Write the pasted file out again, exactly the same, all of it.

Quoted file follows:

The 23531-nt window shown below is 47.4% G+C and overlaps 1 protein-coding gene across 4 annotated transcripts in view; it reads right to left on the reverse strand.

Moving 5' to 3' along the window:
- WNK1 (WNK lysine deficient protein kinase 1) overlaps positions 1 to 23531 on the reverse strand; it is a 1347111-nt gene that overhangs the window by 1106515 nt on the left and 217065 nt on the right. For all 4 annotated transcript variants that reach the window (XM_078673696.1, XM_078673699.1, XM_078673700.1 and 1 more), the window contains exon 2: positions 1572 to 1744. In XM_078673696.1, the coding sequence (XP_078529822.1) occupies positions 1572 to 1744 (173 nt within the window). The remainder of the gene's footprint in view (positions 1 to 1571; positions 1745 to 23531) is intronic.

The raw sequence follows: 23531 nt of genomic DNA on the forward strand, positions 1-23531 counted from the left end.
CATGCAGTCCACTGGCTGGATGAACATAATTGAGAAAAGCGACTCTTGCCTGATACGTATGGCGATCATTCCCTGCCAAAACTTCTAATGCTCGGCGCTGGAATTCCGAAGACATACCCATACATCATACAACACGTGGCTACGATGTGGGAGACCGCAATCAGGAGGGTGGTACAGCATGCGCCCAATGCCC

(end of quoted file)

The 23531-nt window shown below is 47.4% G+C and overlaps 1 protein-coding gene across 4 annotated transcripts in view; it reads right to left on the reverse strand.

Moving 5' to 3' along the window:
- WNK1 (WNK lysine deficient protein kinase 1) overlaps positions 1 to 23531 on the reverse strand; it is a 1347111-nt gene that overhangs the window by 1106515 nt on the left and 217065 nt on the right. For all 4 annotated transcript variants that reach the window (XM_078673696.1, XM_078673699.1, XM_078673700.1 and 1 more), the window contains exon 2: positions 1572 to 1744. In XM_078673696.1, the coding sequence (XP_078529822.1) occupies positions 1572 to 1744 (173 nt within the window). The remainder of the gene's footprint in view (positions 1 to 1571; positions 1745 to 23531) is intronic.

The raw sequence follows: 23531 nt of genomic DNA on the forward strand, positions 1-23531 counted from the left end.
CATGCAGTCCACTGGCTGGATGAACATAATTGAGAAAAGCGACTCTTGCCTGATACGTATGGCGATCATTCCCTGCCAAAACTTCTAATGCTCGGCGCTGGAATTCCGAAGACATACCCATACATCATACAACACGTGGCTACGATGTGGGAGACCGCAATCAGGAGGGTGGTACAGCATGCGCCCAATGCCC